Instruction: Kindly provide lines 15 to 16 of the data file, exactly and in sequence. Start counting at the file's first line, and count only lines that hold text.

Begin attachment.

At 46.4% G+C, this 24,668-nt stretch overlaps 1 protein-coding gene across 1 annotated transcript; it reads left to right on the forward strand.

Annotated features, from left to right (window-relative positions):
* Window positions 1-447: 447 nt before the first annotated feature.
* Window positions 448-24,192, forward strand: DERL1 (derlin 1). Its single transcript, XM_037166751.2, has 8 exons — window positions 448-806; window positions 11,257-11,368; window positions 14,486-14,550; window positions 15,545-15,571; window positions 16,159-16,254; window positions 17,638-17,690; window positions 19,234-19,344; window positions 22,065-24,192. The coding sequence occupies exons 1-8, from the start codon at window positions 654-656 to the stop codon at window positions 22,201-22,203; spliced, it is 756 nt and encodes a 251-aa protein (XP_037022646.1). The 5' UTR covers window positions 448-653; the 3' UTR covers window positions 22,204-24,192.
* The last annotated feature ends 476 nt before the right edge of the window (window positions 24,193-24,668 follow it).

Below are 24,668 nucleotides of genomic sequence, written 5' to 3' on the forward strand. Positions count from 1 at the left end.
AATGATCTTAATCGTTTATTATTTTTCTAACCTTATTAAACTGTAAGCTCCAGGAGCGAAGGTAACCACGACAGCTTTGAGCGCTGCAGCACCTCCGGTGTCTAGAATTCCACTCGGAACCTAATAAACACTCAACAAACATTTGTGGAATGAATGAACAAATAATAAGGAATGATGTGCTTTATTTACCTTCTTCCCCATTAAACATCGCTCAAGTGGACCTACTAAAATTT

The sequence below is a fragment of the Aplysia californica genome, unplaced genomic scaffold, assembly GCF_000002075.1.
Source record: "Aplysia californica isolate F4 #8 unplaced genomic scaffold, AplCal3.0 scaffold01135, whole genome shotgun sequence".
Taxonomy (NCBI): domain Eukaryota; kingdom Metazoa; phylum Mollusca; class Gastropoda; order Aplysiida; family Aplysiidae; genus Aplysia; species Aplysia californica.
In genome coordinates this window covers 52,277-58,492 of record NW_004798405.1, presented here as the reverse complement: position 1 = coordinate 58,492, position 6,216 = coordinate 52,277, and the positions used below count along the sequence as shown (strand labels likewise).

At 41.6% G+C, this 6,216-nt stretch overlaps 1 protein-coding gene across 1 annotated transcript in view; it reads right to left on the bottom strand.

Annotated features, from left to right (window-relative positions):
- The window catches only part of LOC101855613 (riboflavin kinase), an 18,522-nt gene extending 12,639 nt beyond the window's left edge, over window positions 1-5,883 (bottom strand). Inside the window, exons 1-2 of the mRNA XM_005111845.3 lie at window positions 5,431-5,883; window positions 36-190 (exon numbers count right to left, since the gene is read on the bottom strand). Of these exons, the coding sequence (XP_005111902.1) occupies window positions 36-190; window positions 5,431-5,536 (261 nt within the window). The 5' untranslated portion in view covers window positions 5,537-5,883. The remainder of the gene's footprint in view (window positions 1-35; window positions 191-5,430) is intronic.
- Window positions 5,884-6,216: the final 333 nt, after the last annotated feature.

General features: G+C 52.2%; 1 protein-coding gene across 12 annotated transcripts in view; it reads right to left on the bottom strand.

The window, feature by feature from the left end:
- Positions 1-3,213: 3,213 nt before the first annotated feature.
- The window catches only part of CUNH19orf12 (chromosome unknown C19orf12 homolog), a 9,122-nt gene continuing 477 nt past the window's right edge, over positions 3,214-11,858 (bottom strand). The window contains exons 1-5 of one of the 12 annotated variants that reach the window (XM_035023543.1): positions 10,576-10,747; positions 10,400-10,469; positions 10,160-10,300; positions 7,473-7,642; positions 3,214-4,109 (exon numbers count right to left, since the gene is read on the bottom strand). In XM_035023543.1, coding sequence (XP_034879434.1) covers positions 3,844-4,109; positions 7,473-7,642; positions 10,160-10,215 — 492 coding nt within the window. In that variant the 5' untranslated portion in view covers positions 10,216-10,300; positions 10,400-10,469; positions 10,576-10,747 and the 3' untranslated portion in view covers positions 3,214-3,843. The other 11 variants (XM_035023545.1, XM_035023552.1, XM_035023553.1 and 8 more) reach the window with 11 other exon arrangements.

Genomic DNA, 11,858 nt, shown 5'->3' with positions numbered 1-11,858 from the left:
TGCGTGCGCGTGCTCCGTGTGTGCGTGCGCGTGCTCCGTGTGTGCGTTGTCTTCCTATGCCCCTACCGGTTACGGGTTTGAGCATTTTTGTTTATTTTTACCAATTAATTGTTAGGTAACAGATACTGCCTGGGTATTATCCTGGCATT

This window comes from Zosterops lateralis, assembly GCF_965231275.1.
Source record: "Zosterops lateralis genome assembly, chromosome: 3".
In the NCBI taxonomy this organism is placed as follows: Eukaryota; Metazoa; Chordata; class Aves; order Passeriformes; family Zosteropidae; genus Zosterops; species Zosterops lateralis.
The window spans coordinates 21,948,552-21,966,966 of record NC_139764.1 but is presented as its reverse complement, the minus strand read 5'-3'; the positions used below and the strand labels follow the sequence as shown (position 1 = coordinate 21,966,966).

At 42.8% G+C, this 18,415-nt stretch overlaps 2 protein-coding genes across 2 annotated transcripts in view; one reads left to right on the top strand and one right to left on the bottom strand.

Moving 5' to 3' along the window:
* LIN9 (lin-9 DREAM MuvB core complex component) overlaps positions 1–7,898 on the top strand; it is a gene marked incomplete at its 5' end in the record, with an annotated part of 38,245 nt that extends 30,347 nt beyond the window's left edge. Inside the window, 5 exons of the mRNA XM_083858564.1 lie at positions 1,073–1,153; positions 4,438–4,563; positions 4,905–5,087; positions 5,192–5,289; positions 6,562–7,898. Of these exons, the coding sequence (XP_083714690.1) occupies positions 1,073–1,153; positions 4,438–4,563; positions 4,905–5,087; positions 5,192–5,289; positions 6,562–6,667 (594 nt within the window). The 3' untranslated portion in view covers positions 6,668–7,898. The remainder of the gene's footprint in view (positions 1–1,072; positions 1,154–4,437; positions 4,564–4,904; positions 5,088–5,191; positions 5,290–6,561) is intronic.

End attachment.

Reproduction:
- Window positions 5,884-6,216: the final 333 nt, after the last annotated feature.

General features: G+C 52.2%; 1 protein-coding gene across 12 annotated transcripts in view; it reads right to left on the bottom strand.